Our life on earth is like the perpetual, diverse motions of the waves of the sea. Some days we are buoyed up in hope, and sometimes we are cast down in fear. Even though everything changes within or around us, we must be like the mariner’s needle that always points to the North Star. Our will must remain looking, striving, and aspiring toward the love of God. Nothing can disturb or move us from God’s love, since our resolution never to forsake God’s merciful love keeps us steady amid the various changes brought to us by the conditions of this life.  Thus do not lose courage, nor let your spirit sink amid contradictions. God will never abandon the care of your heart, for God’s love is eternal.

(Adapted from the writings of St. Francis de Sales.)

Third Sunday in Ordinary Time (January 27, 2019)

In today’s reading of the Letter to the Corinthians, St. Paul describes how members of the Christian community have different functions and gifts that contribute to the unity of the community. St. Francis de Sales speaks of the gifts that unite us in our differences:

As members of the body of the Church, we are so united that we share in the good of one another. Even the sick who practice many admirable virtues in their illness contribute to the well being of the community. Our Savior wishes that holy love unite us. As living members of Jesus Christ and the Church, the fruits of our labor flow down upon those who are united by sacred love. Many grapes are pressed together to make one wine. Many grains of wheat are ground and kneaded together to make one single loaf. The gift of our sharing the Eucharist together is the source of our union, for the Eucharist unites us as children of God.

We must give great value to the gifts received from God and do our best for the welfare of all. This may be difficult at times. We may have many doubts in accepting the responsibilities given to us. However, in simplicity of heart we must say, “I can do anything in God who strengthens me.” We do what we have to do: not troubled by the greatness of the task, the amount of time required or the many delays encountered. For the Holy Spirit dwelling in us makes our frail works display the greatness of God’s love that unites us.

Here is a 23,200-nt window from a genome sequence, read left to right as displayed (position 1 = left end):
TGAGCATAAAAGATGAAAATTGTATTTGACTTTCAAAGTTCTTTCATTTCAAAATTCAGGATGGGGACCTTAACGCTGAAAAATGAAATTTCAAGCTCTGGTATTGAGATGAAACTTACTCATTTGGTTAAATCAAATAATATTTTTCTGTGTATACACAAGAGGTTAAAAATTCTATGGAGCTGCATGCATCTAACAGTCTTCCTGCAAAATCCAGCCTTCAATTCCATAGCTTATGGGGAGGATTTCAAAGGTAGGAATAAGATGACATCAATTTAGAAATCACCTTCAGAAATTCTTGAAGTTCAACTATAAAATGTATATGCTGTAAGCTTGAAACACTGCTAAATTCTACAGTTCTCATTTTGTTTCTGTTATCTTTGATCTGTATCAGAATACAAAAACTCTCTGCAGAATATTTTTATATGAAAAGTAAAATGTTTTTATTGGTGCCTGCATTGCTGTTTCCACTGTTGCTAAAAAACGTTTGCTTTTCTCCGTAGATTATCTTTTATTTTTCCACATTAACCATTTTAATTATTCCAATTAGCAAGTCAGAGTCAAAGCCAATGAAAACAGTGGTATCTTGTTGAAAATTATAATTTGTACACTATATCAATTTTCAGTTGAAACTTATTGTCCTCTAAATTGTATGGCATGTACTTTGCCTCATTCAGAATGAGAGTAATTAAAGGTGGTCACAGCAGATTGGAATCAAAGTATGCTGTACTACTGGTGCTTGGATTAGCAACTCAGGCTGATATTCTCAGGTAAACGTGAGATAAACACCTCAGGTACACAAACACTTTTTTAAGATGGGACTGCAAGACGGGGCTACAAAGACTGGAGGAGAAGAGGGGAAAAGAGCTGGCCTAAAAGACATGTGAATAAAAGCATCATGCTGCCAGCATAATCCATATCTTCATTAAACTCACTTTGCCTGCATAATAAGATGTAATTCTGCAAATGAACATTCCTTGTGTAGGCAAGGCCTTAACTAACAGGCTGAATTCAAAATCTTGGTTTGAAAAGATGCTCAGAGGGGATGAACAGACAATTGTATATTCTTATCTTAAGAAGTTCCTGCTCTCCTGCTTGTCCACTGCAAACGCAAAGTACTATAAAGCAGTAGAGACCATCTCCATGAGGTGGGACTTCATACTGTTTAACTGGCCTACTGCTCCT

(Adapted from the writings of St. Francis de Sales.)

Second Sunday in Ordinary Time (January 20, 2019)

Today’s Gospel focuses on God’s presence in Jesus as He transforms water into wine, symbolic of our transformation in Christ. St. Francis de Sales similarly notes:

Jesus came to create a new humanity. He began his ministry to transform the human person by manifesting God’s goodness with a miracle at a joyful banquet. At the Wedding Feast of Cana, Jesus transformed water into wine to meet a need of the newly wedded couple. Then at another banquet before His death, He instituted the Eucharist so that we might be nourished and become like Him.

In the transformation of water into wine, and the institution of the Eucharist, God’s goodness in the Person of Jesus is made present to us. Christ’s presence in our lives turns the water of our tepid love into the wine of God’s love. Divine love invigorates and strengthens us as we journey toward wholeness in living Jesus.

In today’s Gospel, Mary, convinced that Jesus would provide the wine for the wedding couple, presents their need to her Son. We too must confidently ask God for our spiritual and temporal needs. In the Lord’s Prayer we ask daily that God’s Kingdom come and God’s Will be done. But Jesus also told us to ask God to give us our daily bread.

When we are disheartened and feel desolate we must present our needs to God, convinced that God will answer us according to our needs. We can say to God: “It is enough for me to present myself to You as I am. You will provide for my miseries and necessities as You see fit.” While God never gives us an excess of our self-centered wants, God never fails to supply what is necessary for our well being, if we are open to God’s presence in our life.

(Adapted from the writings of St. Francis de Sales, especially The Sermons of St. Francis de Sales, L. Fiorelli, ed.)

Baptism of the Lord (January 13, 2019)